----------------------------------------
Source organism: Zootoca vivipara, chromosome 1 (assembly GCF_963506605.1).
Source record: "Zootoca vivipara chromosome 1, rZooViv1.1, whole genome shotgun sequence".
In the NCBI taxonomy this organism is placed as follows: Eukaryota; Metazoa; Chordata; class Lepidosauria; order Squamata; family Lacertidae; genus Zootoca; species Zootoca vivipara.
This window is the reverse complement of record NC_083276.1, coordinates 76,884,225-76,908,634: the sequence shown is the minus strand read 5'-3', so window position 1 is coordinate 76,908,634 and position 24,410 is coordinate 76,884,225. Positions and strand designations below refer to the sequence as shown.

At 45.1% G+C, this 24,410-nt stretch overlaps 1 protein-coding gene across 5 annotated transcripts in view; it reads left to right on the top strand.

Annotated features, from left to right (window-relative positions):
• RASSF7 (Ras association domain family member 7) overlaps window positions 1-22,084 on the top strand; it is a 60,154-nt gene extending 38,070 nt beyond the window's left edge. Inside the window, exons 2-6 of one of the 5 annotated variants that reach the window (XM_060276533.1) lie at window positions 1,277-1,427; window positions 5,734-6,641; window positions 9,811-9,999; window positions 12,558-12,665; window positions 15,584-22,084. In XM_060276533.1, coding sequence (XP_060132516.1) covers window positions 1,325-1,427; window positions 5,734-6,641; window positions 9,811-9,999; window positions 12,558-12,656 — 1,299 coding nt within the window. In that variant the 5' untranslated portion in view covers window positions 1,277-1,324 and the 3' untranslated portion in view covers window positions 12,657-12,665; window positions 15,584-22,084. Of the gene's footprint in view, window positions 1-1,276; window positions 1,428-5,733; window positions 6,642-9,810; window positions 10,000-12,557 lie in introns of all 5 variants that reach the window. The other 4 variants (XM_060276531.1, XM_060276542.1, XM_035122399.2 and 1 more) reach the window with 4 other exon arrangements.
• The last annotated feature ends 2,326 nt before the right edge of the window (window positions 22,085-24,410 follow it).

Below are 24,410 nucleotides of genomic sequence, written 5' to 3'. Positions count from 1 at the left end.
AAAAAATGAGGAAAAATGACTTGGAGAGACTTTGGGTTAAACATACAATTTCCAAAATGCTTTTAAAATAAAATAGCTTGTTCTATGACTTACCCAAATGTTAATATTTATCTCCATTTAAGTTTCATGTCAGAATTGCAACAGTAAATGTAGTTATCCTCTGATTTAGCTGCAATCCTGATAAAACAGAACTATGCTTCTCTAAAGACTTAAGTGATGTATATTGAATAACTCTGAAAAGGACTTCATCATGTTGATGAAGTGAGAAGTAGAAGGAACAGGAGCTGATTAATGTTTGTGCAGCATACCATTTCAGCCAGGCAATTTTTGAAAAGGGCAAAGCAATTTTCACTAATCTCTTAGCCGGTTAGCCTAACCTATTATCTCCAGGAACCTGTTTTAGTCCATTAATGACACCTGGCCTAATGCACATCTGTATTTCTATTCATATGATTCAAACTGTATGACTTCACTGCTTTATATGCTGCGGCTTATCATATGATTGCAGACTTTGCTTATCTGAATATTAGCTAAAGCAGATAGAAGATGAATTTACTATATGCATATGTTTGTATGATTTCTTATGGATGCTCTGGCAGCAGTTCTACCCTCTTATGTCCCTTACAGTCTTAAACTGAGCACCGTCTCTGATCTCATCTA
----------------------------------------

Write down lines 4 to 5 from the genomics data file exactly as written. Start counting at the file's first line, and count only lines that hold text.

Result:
This window is the reverse complement of record NC_083276.1, coordinates 76,884,225-76,908,634: the sequence shown is the minus strand read 5'-3', so window position 1 is coordinate 76,908,634 and position 24,410 is coordinate 76,884,225. Positions and strand designations below refer to the sequence as shown.

At 45.1% G+C, this 24,410-nt stretch overlaps 1 protein-coding gene across 5 annotated transcripts in view; it reads left to right on the top strand.